Capt. Andrew J. Vanderpoel

From the Biographical Review, Volume XXXIII, located at the Durham Center Museum.
Transcribed by Celeste MacCormack. 


CAPTAIN ANDREW J. VANDERPOEL, dealer in ice, a highly respected citizen of New Baltimore, N.Y., was born in this town on May 7, 1838, his parents being Andrew and Jane (Van Slyke) Vanderpoel. His grandfather, also named Andrew, was a native of Columbia County. He spent his life there engaged in farming, and died there at the age of fifty-eight. His wife, whose maiden name was Elizabeth Smith, was born in Connecticut. None of their seven children are living. Her death occurred at the age of seventy-eight. She was a member of the Methodist Episcopal church, and had a brother who was an Elder in that church.

Andrew Vanderpoel, the second, father of the subject of this sketch, came to New Baltimore when a young man, purchased a farm here, and subsequently engaged in farming until about the age of sixty years when he retired and moved to New Baltimore village, and at the age of seventy-nine he died. He was a Deacon in the Dutch Reformed church and for many years an Elder. In politics he was first a Whig and later a Republican. He was a man of sound judgment, and his advice and counsel were sought my many. His wife, Jane, was born in this place; and was a daughter of Tunis Van Slyke, a farmer and large land-owner. She was one of a family of eight children. Of the six born to her, four are living, namely: Tunis, who resides in New Baltimore; Andrew J.; Peter, who is in Massachusetts; and Mrs. Alida Mead of this town. The mother died at the age of ninety years.

Captain Vanderpoel in his boyhood attended the district school, and at the age of twenty studied for a time in Claverick Institute. He began his working life on his fatherís farm, and subsequently went into business, forming a partnership with a Mr. Smith under the firm name of Smith & Vanderpoel, and for six years carrying on a general merchandise store. At the end of that time he disposed of his interest in the business to Mr. Holmes. A little later he started a coal yard in New Baltimore, also entered the ice business, also ran boats to New York. He then bought back his interest in the store from Mr. Holmes, retaining it until 1880, when he sold it to Mr. Nelson. During the next six years he was captain of the "City of Hudson," the day boat which ran from Catskill to Albany. While occupying this position he removed his family to Catskill, where he continued to reside until 1887, when he returned to this town. After he left off the running the "City of Hudson," he was engaged in the transportation of freight to New York, but in 1897 his dock building burned, and he discontinued the freight trade. Since then he has carried on an ice business, housing twenty-six thousand tons of ice a year and disbursing it in large quantities in New York at wholesale. In 1890 the Captain bought his present beautiful estate, which is a fine farm devoted principally to fruit orchards. It is known as the Dr. Cornell homestead, and overlooks the gliding Hudson.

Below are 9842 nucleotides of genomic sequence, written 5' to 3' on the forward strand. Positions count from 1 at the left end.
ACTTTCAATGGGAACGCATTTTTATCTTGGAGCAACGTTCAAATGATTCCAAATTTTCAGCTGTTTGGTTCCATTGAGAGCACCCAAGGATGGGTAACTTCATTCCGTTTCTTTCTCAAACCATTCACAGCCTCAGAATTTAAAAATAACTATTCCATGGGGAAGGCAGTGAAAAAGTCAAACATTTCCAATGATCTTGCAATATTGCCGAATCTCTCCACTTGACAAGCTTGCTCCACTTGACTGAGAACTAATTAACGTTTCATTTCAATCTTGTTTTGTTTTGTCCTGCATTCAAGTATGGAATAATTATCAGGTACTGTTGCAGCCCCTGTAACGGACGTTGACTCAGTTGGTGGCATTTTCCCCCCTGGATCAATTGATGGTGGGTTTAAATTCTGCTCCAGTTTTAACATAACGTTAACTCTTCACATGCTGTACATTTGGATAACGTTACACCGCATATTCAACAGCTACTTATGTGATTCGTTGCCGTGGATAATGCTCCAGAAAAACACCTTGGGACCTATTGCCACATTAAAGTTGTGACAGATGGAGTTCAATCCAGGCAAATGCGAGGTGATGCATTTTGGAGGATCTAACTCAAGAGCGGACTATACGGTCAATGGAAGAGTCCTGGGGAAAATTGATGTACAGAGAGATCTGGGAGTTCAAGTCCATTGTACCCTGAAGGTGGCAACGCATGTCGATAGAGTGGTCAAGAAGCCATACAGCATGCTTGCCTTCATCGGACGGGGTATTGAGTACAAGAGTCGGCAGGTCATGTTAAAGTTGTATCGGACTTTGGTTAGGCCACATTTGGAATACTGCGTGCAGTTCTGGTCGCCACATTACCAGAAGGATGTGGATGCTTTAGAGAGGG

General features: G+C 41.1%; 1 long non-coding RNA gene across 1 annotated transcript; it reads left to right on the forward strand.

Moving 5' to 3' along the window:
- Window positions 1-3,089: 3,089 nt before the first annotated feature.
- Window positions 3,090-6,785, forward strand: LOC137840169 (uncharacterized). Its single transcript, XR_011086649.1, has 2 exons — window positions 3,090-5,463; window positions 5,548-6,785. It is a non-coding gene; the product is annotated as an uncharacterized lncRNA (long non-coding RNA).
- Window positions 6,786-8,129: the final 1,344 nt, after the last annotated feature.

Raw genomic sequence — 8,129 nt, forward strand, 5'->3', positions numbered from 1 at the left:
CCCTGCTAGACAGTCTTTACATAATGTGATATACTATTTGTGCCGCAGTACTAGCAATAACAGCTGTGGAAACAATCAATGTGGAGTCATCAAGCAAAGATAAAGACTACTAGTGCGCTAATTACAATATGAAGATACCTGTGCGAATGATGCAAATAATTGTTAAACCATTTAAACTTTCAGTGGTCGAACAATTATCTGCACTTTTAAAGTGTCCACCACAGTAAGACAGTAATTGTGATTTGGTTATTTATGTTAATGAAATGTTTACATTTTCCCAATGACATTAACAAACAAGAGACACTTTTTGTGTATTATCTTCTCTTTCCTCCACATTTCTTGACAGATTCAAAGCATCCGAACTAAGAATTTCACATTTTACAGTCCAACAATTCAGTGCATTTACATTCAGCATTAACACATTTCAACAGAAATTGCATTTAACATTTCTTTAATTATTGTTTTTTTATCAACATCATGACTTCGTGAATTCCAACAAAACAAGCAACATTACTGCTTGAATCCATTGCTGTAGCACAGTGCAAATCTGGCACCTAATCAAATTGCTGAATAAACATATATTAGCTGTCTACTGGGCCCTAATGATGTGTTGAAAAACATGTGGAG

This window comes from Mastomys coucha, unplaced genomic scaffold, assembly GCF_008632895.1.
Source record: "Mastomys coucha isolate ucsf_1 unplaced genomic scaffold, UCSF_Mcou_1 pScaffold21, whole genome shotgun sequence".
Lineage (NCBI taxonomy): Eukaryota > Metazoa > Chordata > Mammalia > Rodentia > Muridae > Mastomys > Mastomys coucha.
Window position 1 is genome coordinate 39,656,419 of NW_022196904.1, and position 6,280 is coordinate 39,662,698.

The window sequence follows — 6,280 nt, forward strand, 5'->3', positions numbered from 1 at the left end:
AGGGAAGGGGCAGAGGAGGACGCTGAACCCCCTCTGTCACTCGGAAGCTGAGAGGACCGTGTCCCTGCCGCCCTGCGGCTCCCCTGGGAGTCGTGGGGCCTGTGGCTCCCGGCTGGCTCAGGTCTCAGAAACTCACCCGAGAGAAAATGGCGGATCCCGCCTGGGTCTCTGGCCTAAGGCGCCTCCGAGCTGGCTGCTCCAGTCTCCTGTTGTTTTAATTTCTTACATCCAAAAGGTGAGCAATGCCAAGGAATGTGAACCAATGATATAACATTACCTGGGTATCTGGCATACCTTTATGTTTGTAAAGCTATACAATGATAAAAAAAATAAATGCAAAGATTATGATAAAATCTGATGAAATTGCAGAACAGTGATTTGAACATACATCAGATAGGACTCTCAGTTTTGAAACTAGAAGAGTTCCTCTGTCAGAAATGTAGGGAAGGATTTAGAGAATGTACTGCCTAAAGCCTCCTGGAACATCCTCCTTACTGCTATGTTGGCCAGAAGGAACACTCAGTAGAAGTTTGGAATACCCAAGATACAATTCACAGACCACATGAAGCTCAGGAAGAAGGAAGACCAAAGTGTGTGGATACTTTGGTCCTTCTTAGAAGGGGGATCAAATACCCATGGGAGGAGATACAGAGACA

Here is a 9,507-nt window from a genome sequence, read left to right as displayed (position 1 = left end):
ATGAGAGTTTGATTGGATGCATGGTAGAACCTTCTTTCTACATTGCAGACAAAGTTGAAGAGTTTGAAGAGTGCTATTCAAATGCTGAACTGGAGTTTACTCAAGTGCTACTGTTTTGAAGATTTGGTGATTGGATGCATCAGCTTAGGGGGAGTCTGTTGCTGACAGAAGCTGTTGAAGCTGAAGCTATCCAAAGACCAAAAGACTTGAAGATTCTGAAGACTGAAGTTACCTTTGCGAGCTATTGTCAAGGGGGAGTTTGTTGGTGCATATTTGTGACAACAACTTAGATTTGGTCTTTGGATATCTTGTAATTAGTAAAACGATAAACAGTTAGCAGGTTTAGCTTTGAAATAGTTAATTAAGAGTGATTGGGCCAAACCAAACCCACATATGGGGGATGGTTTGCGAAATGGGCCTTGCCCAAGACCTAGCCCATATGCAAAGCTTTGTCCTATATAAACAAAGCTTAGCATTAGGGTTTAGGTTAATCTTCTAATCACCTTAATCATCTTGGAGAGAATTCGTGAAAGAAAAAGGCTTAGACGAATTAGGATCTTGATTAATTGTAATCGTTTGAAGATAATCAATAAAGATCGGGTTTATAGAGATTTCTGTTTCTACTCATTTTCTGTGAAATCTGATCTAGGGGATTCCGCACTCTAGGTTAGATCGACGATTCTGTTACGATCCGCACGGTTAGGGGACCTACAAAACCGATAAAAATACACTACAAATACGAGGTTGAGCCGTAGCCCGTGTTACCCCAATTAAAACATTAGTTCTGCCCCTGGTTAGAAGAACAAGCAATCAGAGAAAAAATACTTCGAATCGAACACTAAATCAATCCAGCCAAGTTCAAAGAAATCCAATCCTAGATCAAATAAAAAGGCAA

Captain Vanderpoel has been twice married, the first time, in 1869, to Elizabeth Randall, and the second time in 1882 to Ella Jennings. The first Mrs. Vanderpoel was a Nova Scotian by birth. She died at the age of thirty-nine, having been the mother of five children, namely: Weston R. and Frank, who are in California; Martha and Margaret who are in New Jersey, and Andrew, also in California. The second Mrs. Vanderpoel was born near Durham. Her father, Daniel D. Jennings, was a well-known hotel-keeper in his native town of Cairo. He died when his daughter Ella was a young girl. His second wife, Eleanor Souser, a descendant of the noted Salisbury family which came from England, was born in Jefferson in the town of Catskill. She bore him four children, of whom there are living: Peter, of New York; Irving, a Catskill lawyer and bank president; and Mrs. Vanderpoel. Captain and Mrs. Vanderpoel have one child, Peter Jennings, now eleven years of age. They lost two little sons - John Benham, at two years of age; and Worthington, who died an infant.

The Captain is a Republican; but he refuses to accept nomination for public office, though frequently asked to do so. He is a Mason, being formerly associated with Ark Lodge of Coxsackie and at present a member of Social Friendship Lodge of New Baltimore. Of the latter he is a charter member, one of three, and since its organization has been treasurer of the lodge. Mrs. Vanderpoel is a member of the Dutch Reformed Church of Catskill.


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